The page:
NK: "He's this movie star, Jack Wyatt, who's on the downward spiral. And he's going to star in a remake of Bewitched. That sort of sets the groundwork for comedic scenarios."

BSN: Did you watch the TV show as a children?
NK: "It was my favorite show growing up. 6 PM, every night, before dinner, my sister and I would sit down in our pajamas, having just had our bath, and watch Bewitched, and dream that we could be Sam. It was quite fun, having watched it as a little girl, to be able to step into it as a woman and kin of pay homage to it."

BSN: How did you enjoy working with the likes of Shirley MacLaine, Michael Caine, Jason Schwartzman, David Alan Grier and Steve Carell?
NK: "We were very lucky. We have a great cast in this film. It's rare that you have either strong comedians or dramatic actors in even the tiny, tiny roles."

BSN: How did you get Elizabeth Montgomery's nose twitch down for this role?
NK: "I used a mirror, and I needed a slow-mo on the VCR. I would put her nose in slow motion, and then I would kind of try to mimic it. and my mom would say, 'No, that wasn't very good. Try again.'"

BSN: This was a bit of a departure for you from your mostly dramatic work in recent years. Were you at all hesitant about taking the role?
NK: "You're always hesitant about every movie, whether it be adapting a novel, or remaking a TV series. In the strangest way, remaking a TV series has far less of an onus on it than trying to do The Portrait of a Lady. I think the lesson you learn is that you try to not stay within the confinements of what's been done before. Even though you're doing a remake, you want to find another way of telling a story with this film."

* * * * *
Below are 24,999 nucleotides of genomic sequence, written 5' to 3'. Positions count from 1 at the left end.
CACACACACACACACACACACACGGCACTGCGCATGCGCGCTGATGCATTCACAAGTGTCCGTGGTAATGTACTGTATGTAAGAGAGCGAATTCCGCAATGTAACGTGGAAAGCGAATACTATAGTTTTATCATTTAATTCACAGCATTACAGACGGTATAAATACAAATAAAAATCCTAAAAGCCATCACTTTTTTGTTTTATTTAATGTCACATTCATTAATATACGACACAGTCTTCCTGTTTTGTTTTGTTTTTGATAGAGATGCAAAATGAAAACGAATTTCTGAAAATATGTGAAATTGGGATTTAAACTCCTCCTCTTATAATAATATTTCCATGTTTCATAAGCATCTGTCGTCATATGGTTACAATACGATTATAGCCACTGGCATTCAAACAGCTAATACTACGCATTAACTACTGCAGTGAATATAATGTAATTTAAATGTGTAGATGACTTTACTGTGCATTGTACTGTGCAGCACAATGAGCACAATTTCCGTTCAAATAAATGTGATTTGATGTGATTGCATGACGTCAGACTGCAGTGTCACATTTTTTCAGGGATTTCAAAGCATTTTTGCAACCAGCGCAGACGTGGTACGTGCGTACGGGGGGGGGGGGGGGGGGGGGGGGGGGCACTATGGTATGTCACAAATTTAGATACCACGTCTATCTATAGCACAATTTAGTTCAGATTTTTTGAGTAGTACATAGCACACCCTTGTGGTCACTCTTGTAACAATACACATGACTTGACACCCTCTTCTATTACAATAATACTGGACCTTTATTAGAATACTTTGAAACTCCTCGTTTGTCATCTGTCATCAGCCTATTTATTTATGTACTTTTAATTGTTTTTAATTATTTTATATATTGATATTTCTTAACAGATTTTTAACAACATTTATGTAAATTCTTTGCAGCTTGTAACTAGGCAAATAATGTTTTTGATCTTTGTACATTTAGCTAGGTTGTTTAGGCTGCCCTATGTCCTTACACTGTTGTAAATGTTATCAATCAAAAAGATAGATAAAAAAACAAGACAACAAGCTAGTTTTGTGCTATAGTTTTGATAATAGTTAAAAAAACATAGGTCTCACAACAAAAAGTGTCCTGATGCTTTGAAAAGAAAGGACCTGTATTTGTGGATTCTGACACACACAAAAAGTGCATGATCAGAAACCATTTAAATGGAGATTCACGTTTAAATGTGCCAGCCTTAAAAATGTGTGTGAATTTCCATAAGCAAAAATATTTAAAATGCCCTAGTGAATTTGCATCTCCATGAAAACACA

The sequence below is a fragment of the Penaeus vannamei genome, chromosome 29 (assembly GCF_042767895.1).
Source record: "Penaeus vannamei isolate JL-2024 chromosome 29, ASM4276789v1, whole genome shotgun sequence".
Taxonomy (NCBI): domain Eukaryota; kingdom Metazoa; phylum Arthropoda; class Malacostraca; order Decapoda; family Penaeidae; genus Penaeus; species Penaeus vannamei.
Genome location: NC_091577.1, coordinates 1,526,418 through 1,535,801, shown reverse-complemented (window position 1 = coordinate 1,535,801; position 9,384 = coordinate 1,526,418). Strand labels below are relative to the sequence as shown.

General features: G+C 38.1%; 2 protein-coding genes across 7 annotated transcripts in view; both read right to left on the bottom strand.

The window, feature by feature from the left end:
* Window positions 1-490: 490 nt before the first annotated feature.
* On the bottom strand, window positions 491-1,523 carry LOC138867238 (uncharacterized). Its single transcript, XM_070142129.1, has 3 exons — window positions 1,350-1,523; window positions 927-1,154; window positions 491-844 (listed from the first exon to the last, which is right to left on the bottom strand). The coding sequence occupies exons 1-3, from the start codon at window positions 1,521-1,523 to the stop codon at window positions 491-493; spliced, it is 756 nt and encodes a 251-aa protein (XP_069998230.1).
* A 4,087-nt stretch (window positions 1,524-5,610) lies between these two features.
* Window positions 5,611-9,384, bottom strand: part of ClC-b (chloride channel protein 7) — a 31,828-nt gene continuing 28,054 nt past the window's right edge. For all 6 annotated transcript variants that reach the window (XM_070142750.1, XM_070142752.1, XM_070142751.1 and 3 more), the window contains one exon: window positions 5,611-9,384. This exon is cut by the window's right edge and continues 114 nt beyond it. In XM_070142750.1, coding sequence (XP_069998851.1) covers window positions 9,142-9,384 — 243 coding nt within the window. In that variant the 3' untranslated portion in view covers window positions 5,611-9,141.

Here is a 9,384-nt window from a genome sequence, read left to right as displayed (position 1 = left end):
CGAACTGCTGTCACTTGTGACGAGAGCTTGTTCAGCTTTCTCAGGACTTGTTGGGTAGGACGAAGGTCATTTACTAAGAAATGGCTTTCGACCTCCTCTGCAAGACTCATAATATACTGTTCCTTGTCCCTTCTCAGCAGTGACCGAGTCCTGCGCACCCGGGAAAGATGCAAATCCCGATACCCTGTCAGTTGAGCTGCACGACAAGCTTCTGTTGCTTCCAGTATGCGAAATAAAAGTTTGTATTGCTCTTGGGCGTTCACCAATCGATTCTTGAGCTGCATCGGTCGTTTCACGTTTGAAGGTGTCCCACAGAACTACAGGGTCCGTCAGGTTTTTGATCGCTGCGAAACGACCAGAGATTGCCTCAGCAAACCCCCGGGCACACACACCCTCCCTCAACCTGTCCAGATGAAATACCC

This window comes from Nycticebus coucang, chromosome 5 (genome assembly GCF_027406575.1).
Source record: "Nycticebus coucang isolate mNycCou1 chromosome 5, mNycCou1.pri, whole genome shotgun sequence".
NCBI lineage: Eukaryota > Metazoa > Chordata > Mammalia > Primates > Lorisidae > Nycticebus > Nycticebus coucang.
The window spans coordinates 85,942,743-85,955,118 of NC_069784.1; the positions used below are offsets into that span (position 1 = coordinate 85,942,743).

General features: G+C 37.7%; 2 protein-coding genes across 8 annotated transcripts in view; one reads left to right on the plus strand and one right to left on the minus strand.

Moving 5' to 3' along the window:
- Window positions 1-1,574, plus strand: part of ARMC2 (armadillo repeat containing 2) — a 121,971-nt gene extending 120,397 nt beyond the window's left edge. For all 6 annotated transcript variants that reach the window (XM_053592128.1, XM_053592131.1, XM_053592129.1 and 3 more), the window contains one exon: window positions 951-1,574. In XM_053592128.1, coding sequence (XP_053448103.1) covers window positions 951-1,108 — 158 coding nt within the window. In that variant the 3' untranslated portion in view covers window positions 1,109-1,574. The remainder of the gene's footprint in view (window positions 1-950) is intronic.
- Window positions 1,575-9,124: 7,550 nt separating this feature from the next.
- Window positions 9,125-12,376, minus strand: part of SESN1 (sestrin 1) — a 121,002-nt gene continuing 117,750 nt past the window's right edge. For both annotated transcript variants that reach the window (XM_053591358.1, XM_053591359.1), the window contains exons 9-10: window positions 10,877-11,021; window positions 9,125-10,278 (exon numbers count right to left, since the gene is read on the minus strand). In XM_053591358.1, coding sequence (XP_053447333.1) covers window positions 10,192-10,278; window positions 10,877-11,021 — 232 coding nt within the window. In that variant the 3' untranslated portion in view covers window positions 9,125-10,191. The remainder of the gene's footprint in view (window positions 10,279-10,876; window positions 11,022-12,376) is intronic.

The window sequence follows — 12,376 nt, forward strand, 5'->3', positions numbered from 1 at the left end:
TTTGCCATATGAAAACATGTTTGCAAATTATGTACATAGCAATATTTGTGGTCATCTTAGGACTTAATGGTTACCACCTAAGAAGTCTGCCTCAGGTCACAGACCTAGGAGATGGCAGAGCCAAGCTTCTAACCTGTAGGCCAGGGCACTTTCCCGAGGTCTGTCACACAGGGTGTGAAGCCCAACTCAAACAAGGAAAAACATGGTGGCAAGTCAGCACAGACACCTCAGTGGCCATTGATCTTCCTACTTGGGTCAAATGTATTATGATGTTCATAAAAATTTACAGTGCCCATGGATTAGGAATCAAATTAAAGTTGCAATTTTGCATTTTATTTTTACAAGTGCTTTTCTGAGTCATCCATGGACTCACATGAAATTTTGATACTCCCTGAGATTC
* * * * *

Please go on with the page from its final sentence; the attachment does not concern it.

BSN: Many people think of the Tv series as cursed, because so many actors associated with it died young. Were you at all spooked out about that?
NK: "No, Elizabeth Montgomery's husband, Bill Asher, who directed a lot of the TV episodes, is an extra in the film."

BSN: What was it like for him to be there?
NK: "He would visit the set a lot. I think he enjoyed it, although I always felt slightly uncomfortable, worrying that he was thinking that I wasn't at all like Elizabeth."

BSN: Are you going to take a break from making movies now?
NK: “No, I just had a huge break. I took six months.�

BSN: How did you spend the time?
NK: “I went to Australia. Took my whole family away for Christmas. I’m not going away again till I finish the film I‘m working on now. [entitled Fur] We only just started making it a couple of weeks ago.�

BSN: I hear you’re playing photographer Diane Arbus. Did you read a biography about her to prepare for this role?
NK: “It’s actually not really a bio-pic. It’s hard to talk about something before it comes out. It’d be better to talk about it then.�

BSN: Where will you be going on vacation next?
NK: “Sorry, I now don’t tell anybody where I’m going or what I’m going to do, because it just gets publicized and then I can’t go back.�

For more reports please call (212) 481-7745 to subscribe to the newsstand edition of The Black Star News, the world’s leading Pan African news weekly. Send comments to [email protected]